We’ve been having a debate in the newsroom at Connect. Actually, we have plenty of debates, but this one has been running rather longer than most. It relates to one of the main features in this edition, a statistical analysis of where the last five years of false dawns, tired rhetoric, tough decisions and exceptional resilience have taken Jersey’s economy. Now whenever that word ‘statistics’ is used, there’s usually a cliche in the next breath (damned lies, anyone?); and there you have the essence of our debate. Clearly, there’s a lot of value in presenting the actual numbers which underpin our prosperity - equally, the real value is in how those numbers are analysed. So, present them ‘bare’ or ‘interpret’ and be damned? As you’ll see on page 16, we took the view that the famous aphorism, commonly misattributed to Disraeli, was simply wrong: it’s not the the numbers themselves which are the problem; that comes in the way they are used. So whatever conclusions you draw, the statistics on page 16 will give you the evidence.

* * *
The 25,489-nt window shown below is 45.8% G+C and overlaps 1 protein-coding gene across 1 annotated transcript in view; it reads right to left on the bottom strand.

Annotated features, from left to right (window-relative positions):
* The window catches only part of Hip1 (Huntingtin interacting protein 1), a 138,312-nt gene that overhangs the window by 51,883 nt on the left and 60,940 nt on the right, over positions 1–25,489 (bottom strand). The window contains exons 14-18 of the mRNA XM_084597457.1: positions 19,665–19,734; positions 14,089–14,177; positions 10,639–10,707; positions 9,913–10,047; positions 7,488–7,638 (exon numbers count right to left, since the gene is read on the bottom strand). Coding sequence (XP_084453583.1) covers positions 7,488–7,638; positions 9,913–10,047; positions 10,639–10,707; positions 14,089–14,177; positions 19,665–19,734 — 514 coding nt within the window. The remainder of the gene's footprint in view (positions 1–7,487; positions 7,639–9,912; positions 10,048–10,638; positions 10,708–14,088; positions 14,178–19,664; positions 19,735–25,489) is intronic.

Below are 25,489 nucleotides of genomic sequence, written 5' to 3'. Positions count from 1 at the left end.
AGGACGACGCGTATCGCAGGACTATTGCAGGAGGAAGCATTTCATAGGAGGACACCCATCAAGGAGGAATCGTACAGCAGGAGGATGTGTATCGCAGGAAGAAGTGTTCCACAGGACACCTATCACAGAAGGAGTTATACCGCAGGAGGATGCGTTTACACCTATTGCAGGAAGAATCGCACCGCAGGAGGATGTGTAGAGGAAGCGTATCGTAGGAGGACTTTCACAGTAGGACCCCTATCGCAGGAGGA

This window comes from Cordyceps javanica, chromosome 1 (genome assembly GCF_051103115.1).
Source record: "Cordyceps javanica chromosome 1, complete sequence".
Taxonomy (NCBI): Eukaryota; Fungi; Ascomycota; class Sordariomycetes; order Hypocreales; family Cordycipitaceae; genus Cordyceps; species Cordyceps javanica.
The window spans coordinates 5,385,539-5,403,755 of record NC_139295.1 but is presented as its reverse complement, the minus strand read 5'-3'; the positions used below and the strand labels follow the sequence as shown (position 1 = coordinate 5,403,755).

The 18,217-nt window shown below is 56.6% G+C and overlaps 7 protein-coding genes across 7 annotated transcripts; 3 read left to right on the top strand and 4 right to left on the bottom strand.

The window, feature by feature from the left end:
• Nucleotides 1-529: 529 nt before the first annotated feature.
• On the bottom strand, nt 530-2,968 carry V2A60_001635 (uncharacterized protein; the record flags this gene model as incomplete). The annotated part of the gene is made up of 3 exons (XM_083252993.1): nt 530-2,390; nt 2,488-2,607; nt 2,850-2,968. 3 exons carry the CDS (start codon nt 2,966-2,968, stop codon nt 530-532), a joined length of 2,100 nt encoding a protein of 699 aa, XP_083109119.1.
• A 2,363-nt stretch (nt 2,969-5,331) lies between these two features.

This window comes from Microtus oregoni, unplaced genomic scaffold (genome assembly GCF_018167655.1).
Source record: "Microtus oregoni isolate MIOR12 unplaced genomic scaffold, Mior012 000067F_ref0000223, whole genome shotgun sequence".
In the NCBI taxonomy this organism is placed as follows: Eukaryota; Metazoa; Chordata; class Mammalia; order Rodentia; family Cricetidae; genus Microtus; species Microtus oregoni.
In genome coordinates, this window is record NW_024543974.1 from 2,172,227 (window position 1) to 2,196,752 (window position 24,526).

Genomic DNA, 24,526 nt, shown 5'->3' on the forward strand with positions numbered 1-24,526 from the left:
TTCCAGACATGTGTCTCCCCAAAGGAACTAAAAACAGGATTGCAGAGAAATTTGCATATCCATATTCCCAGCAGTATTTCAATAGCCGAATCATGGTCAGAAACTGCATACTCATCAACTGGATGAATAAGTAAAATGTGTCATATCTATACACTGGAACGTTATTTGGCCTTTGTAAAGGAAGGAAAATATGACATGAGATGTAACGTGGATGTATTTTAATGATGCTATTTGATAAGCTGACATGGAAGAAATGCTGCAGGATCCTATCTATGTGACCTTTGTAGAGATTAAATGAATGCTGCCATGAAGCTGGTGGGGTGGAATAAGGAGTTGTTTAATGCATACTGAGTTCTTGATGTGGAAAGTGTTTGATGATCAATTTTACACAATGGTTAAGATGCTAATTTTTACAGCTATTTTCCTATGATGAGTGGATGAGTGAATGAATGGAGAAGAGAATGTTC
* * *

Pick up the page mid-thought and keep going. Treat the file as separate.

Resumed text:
And on that note of basing conclusions on evidence, I need to highlight just one piece of feedback we’ve had on our ‘Who’s the fool?’ columnist; Deputy Tadier quoted a description of it as being like ‘nazi propaganda’ because... well, because he mistakenly believed he was being lampooned. If we set to one side the sheer historical inaccuracy, and simple offensiveness, of that remark, all we are left with is his erroneous conclusion. As the column makes clear, the ‘fool’ is the columnist not the subject (see page 45). So in this case, we had an insult, based on a misunderstanding, and wrapped in inaccuracy.
Being careful what you say, or divulge, in public is a strand which is continued in this edition on page 63 with Emma Martins, Jersey’s Data Protection Commissioner. Our personal details, like and dislikes, history and hopes for the future are all valuable currency; but the issue comes in how much control we retain over how ‘our’ details are used, once they have been freely given. Data is now a commodity, and as Mrs Martins explores, we must trade our stock wisely.